Obama’s Iran talks will fail

The Washington Times Weekly - - Editorials -

Talks set to open Oct. 1 be­tween Iran and the per­ma­nent mem­bers of the U.N. Se­cu­rity Coun­cil plus Ger­many (the G5+1) are bound to fail. All the earnest good faith in the world won’t change the char­ac­ter of the Ira­nian regime.

The Ira­nian lead­er­ship doesn’t ap­pear ea­ger to trade away its nu­clear plans. Iran in­sists that the “nu­clear talks” are not even about the na­tion’s nu­clear pro­gram. Tehran’s un­will­ing­ness to ad­dress the nu­clear is­sue could cause an in­stant im­passe, forc­ing the meet­ing to a close be­fore any­one can de­cide on the shape of the ta­ble.

Just as Iran prefers to avoid the is­sue, the Obama ad­min­is­tra­tion has been re­luc­tant to con­front the fact that Iran is try­ing very hard to ob­tain nu­clear weapons. On Sept. 27, De­fense Sec­re­tary Robert M. Gates tip­toed around the is­sue on ABC, say­ing it was his “per­sonal opin­ion” that Iran in­tends to have nu­clear weapons but may not have made the “for­mal de­ci­sion” to move ahead. This hair-split­ting comes just af­ter the rev­e­la­tion of Iran’s se­cret nu­clear-en­rich­ment plant at Qom, the lat­est ev­i­dence that Iran has a covert nu­cle­ar­weapons pro­gram.

It would be help­ful if the United States would for­mally charge Iran with il­le­gally pur­su­ing nu­clear weapons, but we sus- pect Pres­i­dent Obama wants to avoid looking too much like Pres­i­dent Ge­orge W. Bush con­fronting Iraq. The ex­pres­sion “weapons of mass de­struc­tion” won’t be heard in Geneva, even though Iran’s pro­gram is vastly more ad­vanced than any­thing Sad­dam Hus­sein ever had.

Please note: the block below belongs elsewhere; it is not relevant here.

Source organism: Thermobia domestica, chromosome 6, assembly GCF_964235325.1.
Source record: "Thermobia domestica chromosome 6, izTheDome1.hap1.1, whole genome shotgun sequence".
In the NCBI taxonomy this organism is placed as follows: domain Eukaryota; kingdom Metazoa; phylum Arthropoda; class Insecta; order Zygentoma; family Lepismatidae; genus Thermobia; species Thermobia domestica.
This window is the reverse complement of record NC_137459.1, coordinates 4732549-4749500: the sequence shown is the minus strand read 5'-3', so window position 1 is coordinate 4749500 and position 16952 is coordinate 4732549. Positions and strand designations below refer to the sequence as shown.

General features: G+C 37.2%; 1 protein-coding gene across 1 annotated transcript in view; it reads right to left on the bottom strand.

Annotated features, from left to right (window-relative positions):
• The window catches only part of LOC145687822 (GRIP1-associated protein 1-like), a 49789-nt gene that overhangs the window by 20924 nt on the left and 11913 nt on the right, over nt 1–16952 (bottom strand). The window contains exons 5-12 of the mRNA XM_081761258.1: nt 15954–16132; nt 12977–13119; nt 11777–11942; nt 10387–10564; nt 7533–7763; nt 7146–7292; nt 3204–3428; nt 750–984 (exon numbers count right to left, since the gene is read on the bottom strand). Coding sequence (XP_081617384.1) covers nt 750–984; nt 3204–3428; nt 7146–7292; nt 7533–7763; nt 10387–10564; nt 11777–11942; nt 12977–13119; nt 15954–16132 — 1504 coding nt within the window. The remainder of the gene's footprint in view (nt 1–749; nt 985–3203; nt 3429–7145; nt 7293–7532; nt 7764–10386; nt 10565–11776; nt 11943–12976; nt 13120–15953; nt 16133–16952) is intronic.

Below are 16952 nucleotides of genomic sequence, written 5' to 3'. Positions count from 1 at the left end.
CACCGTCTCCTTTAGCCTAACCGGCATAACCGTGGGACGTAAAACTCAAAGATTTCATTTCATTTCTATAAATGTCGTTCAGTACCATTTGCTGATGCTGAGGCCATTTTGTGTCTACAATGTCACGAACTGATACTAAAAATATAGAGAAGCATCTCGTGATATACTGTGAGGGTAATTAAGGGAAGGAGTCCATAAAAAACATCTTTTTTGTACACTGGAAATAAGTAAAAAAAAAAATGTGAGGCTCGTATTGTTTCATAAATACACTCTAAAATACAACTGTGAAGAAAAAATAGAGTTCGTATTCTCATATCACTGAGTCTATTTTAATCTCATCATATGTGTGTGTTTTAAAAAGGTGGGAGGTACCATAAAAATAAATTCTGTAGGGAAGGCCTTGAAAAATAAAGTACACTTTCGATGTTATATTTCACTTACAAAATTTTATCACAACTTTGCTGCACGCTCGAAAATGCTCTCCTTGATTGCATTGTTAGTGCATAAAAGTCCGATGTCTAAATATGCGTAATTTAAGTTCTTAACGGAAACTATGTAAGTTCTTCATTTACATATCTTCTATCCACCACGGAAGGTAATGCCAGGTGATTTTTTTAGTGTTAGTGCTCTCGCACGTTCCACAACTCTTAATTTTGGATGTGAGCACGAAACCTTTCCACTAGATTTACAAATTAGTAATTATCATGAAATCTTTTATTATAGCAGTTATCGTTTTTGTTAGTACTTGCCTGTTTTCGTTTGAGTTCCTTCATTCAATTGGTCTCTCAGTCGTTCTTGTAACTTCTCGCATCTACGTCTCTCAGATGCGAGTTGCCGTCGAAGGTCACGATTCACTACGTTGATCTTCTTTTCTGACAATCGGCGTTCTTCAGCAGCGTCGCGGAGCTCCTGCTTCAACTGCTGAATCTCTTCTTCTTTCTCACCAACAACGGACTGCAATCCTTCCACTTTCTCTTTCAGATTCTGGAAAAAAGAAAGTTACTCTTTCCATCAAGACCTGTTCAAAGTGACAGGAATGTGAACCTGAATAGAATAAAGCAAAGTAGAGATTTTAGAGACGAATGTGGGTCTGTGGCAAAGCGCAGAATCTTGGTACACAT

Leav­ing aside the in­abil­ity to squarely con­front the is­sue, the Obama ad­min­is­tra­tion con­tin­ues to and im­pose its will on neigh­bor­ing states. The Is­lamic repub­lic is bent on ac­quir­ing power.

The only way to de­ter Iran’s quest for re­gional dom­i­nance should diplo­macy fail is the threat of force. Mr. Gates es­sen­tially took that off the ta­ble when he told CNN that “there is no mil­i­tary op­tion that does any­thing more than buy time.” If Tehran does not think di­plo- the most sen­si­ble op­tion when time is run­ning out. This is what is driv­ing Is­rael’s plan­ning with re­spect to Iran. Time is a lux­ury Is­rael does not have.

The need for a cred­i­ble threat of force isn’t the only his­tor­i­cal les­son that is lost on the ad­min­is­tra­tion. The idea that Iran may face “crip­pling sanc­tions” as­sumes that sanc­tions will crip­ple. The spec­tac­u­lar fail­ure of diplo­macy in stop­ping the North Korean nu­clear pro­gram should dis­abuse peo­ple of this no­tion. One of the poor­est, most back­ward coun­tries on the planet ac­quired nu­clear weapons un­der in­tense diplo­matic scru­tiny and very harsh sanc­tions. If Py­ongyang could do it, Tehran can too. Iran is al­ready mak­ing con­tin­gency plans to deal with any of the pro­posed sanc­tions, and be­cause shut­ting down Iran’s en­ergy ex­ports is not be­ing con­sid­ered, it is dif­fi­cult to imag­ine how crip­pling the sanc­tions could be. The most prob­a­ble im­pact of sanc­tions will be to speed up the nu­clear pro­gram so Iran can present the world with a fait ac­com­pli.

When the G5+1 talks fail to change Tehran’s mind about pur­su­ing nu­clear weapons, Mr. Obama will have to choose be­tween al­low­ing Iran to gain nu­clear weapons or re­think­ing his aver­sion to the use of Amer­i­can force. If long-term U.S. in­ter­ests mat­ter, that’s not a hard choice.

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